Correlation, Causation, and Remorse for my NBA Finals Prediction
Let me be direct. Lask week I wrote that “while a game 4 victory gives the Heat renewed hope, history is still on the side of Tony Parker, Time Duncan, and Manu Ginobili in their quest to win a fourth championship together.”
The implication is clear. I thought that because the Spurs had been the first team to get to two victories in the 2013 NBA finals, they were going to be the first team to get to 4 wins.
As any competent biostatistician with a British Science Association media fellowship can tell you, “correlation is not causation.” I promise it was just a momentary lapse.
Here's a list of things I don't routinely do:
- Invest according to the nationality of the model on the Sports Illustrated swimsuit issue, the Super Bowl winner, or the whether an incumbent wins reelection.
- Advocate outlawing ice cream to fight crime.
- Forbid skateboarders to eat popsicles.
- Assume that the HIV antibody test does not work as well on older subjects as it does on younger subjects.
- Firmly believe that mandating shorter working hours and increasing wages would increase voter turnout in U.S. elections.
My one consolation is that it was really easy to say that because game 3 winners have been successful in the past, the same would hold true in the 2013 NBA finals. A comprehensive analysis of the NBA finals after game 3 would take into account position-by-position matchups, average scoring, home-court advantages, and even variables that are barely measurable, such as coaching ability and Tony Parker’s health.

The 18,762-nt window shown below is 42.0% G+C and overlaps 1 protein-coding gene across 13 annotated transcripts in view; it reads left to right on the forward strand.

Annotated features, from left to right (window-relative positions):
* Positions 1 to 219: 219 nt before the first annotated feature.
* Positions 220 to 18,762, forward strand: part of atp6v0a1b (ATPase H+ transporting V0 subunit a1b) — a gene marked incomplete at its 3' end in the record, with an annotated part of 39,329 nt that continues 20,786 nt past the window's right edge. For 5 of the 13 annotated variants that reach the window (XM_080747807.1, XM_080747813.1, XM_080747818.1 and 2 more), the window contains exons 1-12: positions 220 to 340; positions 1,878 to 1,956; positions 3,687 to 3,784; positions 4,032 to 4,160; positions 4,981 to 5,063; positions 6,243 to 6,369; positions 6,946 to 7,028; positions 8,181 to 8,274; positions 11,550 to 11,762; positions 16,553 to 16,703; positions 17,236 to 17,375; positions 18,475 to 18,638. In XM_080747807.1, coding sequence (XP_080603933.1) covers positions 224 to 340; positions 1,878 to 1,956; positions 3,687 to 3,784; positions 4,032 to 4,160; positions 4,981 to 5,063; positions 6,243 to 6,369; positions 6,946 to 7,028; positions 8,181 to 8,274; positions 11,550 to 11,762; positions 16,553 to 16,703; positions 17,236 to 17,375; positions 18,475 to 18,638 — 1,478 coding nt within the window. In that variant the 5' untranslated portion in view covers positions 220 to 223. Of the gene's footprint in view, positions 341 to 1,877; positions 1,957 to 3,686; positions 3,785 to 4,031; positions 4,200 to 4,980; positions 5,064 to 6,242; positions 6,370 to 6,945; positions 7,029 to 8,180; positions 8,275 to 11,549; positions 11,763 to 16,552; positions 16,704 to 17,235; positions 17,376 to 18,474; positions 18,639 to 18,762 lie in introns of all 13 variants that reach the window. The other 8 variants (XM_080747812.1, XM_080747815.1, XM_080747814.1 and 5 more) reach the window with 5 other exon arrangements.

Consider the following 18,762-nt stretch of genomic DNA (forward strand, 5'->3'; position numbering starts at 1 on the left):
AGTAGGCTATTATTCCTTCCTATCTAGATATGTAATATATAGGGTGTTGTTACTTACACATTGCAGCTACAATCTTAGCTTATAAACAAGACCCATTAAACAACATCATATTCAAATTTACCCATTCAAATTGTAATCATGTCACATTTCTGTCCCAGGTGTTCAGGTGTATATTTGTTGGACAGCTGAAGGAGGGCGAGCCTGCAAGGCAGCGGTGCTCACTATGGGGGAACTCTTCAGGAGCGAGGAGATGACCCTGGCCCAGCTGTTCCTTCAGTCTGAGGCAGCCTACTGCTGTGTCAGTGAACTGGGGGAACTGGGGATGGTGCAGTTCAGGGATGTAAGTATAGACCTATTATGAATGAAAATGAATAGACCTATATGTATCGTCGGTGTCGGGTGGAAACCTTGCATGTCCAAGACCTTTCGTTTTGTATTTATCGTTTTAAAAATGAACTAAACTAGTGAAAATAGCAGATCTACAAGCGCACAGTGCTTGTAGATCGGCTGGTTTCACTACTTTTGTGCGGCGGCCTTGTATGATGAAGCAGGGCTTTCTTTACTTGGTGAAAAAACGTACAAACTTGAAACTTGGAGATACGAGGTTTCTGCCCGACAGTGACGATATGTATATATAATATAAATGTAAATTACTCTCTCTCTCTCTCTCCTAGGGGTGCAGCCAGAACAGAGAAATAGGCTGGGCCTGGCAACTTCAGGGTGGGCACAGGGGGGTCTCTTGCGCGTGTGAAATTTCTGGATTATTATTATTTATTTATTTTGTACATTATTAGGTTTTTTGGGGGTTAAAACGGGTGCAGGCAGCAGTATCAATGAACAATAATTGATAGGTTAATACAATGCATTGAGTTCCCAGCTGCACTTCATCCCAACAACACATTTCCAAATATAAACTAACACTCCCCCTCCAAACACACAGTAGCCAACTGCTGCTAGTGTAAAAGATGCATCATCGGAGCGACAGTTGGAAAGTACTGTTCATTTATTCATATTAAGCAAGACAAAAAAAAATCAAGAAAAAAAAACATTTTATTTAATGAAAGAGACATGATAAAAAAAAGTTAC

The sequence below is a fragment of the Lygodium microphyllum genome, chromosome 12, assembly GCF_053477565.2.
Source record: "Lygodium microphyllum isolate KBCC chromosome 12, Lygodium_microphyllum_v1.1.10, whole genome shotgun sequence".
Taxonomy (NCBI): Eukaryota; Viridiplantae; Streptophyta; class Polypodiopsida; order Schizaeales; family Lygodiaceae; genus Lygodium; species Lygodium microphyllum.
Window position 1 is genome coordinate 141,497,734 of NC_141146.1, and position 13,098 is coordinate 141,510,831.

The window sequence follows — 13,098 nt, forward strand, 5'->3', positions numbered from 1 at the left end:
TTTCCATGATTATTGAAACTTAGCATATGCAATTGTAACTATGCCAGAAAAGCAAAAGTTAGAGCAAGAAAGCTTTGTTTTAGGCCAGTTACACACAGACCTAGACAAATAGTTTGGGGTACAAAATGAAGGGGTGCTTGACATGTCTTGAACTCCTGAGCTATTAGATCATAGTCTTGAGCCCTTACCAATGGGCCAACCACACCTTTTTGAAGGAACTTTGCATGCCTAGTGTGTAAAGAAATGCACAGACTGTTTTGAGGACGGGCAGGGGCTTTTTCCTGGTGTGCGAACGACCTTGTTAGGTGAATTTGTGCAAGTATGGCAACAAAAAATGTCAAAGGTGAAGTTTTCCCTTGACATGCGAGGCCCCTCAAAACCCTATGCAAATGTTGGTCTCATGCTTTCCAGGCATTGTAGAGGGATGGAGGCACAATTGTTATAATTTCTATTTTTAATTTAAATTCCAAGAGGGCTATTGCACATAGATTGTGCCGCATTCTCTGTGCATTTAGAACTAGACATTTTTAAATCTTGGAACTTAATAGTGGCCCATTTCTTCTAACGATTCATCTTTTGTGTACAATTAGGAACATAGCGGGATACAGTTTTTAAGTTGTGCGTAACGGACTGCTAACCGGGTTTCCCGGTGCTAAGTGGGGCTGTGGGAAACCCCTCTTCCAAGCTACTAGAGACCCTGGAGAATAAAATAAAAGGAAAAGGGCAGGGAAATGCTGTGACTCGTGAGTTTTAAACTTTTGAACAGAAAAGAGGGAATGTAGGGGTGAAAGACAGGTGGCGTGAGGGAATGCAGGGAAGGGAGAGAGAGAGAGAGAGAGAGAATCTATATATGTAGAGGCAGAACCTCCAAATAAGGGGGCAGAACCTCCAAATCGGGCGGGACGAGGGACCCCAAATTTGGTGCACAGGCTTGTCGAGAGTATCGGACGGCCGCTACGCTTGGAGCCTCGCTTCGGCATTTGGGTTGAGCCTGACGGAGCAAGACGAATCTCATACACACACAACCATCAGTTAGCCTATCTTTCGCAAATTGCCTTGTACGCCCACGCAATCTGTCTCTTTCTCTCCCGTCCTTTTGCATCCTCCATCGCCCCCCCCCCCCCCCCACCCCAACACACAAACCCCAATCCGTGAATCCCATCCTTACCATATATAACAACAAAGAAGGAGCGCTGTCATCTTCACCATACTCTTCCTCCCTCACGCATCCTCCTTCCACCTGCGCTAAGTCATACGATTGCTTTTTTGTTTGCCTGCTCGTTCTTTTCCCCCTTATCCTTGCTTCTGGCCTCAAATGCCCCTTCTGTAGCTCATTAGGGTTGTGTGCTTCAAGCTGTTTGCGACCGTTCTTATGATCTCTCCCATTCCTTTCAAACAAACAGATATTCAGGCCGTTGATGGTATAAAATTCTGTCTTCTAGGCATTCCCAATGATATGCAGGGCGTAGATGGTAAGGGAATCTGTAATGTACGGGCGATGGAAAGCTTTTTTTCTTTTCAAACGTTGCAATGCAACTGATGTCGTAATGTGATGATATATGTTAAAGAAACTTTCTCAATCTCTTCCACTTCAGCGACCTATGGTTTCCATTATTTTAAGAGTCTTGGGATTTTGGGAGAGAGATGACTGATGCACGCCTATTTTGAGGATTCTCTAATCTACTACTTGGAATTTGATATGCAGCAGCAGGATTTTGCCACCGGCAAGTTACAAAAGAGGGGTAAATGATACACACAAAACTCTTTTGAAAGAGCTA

When there are so many factors to consider, the temptation to rely on a crutch to explain the randomness in the world is close to irresistible. I think that's the same reason it's so tempting to sell stock when an original AFL team wins the Super Bowl. We know that there's so much randomness in the world that it's comforting to believe that the same factors that explain what will happen to the stock market somehow also affect sports champions.
So l got fooled by the NBA finals, which was disappointing. I was planning a nice blog post that would explain that correlation is not causation. I was going to talk about how even though the Spurs had won the series, it wasn’t because they had won game 3 -- it was because they had won 4 games out of 7. Otherwise, why play the games? Otherwise, how could you explain what happened to the Heat in 2011, or the Lakers in 1984, or the Sonics in 1978?
Otherwise, how could you explain what happened to the Spurs in 2013?